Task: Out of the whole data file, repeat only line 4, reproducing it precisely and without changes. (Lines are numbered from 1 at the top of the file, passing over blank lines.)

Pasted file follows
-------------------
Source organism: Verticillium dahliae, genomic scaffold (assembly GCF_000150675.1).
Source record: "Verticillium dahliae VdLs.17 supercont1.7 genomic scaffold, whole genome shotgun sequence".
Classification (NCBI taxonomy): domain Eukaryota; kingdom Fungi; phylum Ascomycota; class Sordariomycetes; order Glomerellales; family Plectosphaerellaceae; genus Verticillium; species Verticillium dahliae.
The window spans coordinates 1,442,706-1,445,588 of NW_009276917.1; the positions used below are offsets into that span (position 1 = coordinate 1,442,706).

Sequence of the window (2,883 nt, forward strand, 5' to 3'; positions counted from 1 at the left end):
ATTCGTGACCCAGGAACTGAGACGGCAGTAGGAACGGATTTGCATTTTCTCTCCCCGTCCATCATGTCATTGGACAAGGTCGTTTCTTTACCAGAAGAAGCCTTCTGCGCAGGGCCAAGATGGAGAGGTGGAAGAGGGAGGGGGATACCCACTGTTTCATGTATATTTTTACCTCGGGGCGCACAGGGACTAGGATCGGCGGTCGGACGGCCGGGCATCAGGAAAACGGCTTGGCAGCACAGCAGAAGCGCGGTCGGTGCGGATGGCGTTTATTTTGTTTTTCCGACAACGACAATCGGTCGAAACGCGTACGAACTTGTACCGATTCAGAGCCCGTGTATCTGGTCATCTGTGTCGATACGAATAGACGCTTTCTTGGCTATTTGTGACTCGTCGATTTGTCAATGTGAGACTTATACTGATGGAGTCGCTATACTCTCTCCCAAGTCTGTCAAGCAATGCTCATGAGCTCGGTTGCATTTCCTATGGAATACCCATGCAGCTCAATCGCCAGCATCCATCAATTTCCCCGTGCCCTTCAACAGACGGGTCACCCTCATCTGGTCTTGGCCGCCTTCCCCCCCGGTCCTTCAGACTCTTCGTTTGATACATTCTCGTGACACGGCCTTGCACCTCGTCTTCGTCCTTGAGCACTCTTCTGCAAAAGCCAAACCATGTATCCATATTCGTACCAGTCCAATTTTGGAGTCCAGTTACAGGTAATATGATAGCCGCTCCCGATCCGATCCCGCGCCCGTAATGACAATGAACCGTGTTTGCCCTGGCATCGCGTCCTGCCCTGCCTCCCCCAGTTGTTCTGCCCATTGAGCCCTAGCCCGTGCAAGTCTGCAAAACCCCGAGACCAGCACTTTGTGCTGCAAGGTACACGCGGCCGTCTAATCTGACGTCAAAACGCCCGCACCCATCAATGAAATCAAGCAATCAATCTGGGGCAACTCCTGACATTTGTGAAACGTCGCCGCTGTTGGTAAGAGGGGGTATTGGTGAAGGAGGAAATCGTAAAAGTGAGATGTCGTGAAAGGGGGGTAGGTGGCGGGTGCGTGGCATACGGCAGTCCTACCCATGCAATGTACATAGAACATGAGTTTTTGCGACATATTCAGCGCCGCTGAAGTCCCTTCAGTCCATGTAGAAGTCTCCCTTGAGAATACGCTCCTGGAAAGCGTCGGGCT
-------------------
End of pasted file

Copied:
The window spans coordinates 1,442,706-1,445,588 of NW_009276917.1; the positions used below are offsets into that span (position 1 = coordinate 1,442,706).